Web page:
1. ## Integration question

Integrate (x+3)dx / sqrt(x^2 - 2x + 5)

I got up to this and then my answer was:

Sqrt(x^2 - 2x + 5) + 4ln|(sqrt(x^2-2x+5) + x - 1) / 2| + C

But in the answer how did they randomly get rid of a half inside of the absolute value sign?

Sqrt(x^2 - 2x + 5) + 4ln|sqrt(x^2-2x+5) + x - 1| + C

So they just got rid of the half somehow

Thanks for any help

2. ## Re: Integration question

How did you get the 2nd part in ln? It should be in sine.

3. ## Re: Integration question

Originally Posted by pikachu975
Integrate (x+3)dx / sqrt(x^2 - 2x + 5)

I got up to this and then my answer was:

Sqrt(x^2 - 2x + 5) + 4ln|(sqrt(x^2-2x+5) + x - 1) / 2| + C

But in the answer how did they randomly get rid of a half inside of the absolute value sign?

Sqrt(x^2 - 2x + 5) + 4ln|sqrt(x^2-2x+5) + x - 1| + C

So they just got rid of the half somehow

Thanks for any help
Use log laws and so log|A/2| = log|A| – log(2). The – log(2) is just a constant so can be absorbed into the +C. The net effect is you can ignore the '/2' inside the log.

4. ## Re: Integration question

Hope this scrawl is readable and helpful - loads of stuff from the integration trick bag ... I didn't have room to re-sub back in each variable for the longer part...

Edit - sorry looks like you are well in control of all the method, I just read InteGrand response, I see the confusion. Oh well that was fun!

5. ## Re: Integration question

Originally Posted by si2136
How did you get the 2nd part in ln? It should be in sine.
I think I thought that at first but the square root has plus not minus so I just did trig substitution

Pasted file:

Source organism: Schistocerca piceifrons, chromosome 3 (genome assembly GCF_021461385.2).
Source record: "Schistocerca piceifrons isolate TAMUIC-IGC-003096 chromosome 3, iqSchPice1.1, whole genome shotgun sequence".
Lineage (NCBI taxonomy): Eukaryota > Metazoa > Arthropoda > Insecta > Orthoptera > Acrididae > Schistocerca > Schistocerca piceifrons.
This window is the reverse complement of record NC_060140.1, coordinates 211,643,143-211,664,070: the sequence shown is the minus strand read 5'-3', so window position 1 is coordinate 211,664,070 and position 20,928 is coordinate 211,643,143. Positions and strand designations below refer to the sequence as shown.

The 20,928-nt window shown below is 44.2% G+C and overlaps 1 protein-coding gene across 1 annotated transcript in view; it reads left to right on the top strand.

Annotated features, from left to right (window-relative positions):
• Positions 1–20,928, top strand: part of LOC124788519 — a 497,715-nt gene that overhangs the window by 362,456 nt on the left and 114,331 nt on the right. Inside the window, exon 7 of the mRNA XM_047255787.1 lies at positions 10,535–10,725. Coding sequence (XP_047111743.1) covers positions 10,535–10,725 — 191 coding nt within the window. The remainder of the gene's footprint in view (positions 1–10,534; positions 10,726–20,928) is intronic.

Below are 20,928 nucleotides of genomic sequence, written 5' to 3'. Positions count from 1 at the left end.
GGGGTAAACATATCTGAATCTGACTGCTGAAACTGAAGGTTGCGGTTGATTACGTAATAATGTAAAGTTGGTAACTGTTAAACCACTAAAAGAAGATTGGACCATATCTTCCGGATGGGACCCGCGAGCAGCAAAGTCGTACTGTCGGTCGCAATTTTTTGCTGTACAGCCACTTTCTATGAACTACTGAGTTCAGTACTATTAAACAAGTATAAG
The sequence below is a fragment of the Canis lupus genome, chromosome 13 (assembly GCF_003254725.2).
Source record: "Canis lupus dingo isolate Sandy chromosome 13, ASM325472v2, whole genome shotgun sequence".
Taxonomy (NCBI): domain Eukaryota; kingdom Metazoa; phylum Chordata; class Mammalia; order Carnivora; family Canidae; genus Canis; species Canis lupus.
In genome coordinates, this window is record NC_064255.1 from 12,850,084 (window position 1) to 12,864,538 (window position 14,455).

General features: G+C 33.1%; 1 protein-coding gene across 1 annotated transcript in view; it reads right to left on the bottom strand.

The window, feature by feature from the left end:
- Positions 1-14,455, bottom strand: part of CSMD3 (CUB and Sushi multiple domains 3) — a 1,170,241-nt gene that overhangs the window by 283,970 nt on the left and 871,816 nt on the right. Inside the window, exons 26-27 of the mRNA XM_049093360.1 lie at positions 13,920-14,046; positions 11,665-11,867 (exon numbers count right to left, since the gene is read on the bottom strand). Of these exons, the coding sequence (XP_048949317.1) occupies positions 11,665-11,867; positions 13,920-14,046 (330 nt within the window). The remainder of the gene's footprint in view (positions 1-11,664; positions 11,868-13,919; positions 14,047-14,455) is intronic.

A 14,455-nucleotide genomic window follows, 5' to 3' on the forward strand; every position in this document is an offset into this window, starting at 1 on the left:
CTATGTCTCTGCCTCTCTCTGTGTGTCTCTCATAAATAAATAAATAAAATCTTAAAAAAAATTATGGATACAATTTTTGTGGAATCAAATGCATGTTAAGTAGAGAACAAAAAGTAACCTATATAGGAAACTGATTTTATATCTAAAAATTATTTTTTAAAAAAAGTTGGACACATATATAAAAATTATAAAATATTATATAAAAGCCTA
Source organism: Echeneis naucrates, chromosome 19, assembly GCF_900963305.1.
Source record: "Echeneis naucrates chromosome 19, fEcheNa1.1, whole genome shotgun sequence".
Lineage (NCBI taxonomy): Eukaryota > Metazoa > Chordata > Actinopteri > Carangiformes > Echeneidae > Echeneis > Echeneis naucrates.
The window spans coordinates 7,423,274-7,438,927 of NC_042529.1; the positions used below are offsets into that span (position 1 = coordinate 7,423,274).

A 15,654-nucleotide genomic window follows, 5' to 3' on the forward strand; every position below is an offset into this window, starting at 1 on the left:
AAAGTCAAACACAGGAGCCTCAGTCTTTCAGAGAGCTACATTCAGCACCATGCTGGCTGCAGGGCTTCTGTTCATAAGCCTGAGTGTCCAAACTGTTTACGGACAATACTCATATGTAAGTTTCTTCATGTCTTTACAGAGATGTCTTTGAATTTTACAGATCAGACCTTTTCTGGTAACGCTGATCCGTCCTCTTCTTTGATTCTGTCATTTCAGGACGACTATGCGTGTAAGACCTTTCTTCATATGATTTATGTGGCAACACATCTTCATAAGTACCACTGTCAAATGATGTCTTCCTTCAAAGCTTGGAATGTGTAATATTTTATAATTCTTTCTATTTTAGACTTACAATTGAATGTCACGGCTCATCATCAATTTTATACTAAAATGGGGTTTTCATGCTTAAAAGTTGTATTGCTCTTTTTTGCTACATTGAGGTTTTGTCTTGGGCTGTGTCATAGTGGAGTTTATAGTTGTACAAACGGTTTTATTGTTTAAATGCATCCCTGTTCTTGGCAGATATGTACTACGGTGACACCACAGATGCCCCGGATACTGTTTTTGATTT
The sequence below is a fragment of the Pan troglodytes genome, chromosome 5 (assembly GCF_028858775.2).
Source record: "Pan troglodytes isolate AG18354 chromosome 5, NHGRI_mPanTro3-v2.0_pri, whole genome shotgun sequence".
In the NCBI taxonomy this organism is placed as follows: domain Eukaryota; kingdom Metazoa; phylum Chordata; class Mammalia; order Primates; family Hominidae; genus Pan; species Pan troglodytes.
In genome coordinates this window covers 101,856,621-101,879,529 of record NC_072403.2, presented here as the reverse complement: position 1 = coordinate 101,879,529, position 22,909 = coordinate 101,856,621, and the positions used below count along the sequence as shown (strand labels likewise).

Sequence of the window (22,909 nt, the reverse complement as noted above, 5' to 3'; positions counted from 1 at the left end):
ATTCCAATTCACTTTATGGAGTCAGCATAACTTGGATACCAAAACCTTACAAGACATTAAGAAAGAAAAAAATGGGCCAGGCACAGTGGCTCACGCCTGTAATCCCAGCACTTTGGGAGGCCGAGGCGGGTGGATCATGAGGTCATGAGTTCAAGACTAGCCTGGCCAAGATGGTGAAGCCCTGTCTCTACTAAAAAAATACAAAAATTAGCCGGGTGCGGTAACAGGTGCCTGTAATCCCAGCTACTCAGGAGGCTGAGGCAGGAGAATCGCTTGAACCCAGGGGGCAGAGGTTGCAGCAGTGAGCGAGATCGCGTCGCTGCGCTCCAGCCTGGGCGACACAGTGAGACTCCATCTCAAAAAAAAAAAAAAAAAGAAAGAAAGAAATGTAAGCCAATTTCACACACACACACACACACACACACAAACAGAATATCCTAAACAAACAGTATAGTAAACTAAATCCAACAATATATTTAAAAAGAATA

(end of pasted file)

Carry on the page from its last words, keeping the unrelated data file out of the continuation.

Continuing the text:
Originally Posted by InteGrand
Use log laws and so log|A/2| = log|A| – log(2). The – log(2) is just a constant so can be absorbed into the +C. The net effect is you can ignore the '/2' inside the log.
Thanks, didn't realise this.

Originally Posted by weaknuclearforce
Hope this scrawl is readable and helpful - loads of stuff from the integration trick bag ... I didn't have room to re-sub back in each variable for the longer part...

Edit - sorry looks like you are well in control of all the method, I just read InteGrand response, I see the confusion. Oh well that was fun!
Thanks for the help anyway, but just a note to integrate secx just multiply top and bottom by (secx+tanx)

6. ## Re: Integration question

Of course! You can tell I didn't bother following through with t-sub haha - is this a typical Ext2 Q, seems a little on the 'lets use every 1st yr Uni trick we can' - poor HSC kids, I don't envy you!

7. ## Re: Integration question

Originally Posted by weaknuclearforce
Of course! You can tell I didn't bother following through with t-sub haha - is this a typical Ext2 Q, seems a little on the 'lets use every 1st yr Uni trick we can' - poor HSC kids, I don't envy you!
It's a classic trick to integrate sec(x) (the multiply top and bottom by sec + tan).

The question in general is mainly just slightly tedious calculations I think. The method for doing it is standard and expected to be known by 4U students. (Write numerator as a*q'(x) + b for some wisely chosen constants a and b, and go from there, recalling the technique of completing the square for integrating something like 1/(sqrt(q(x)). Here, q(x) represents the quadratic in the radical and q'(x) its derivative.)

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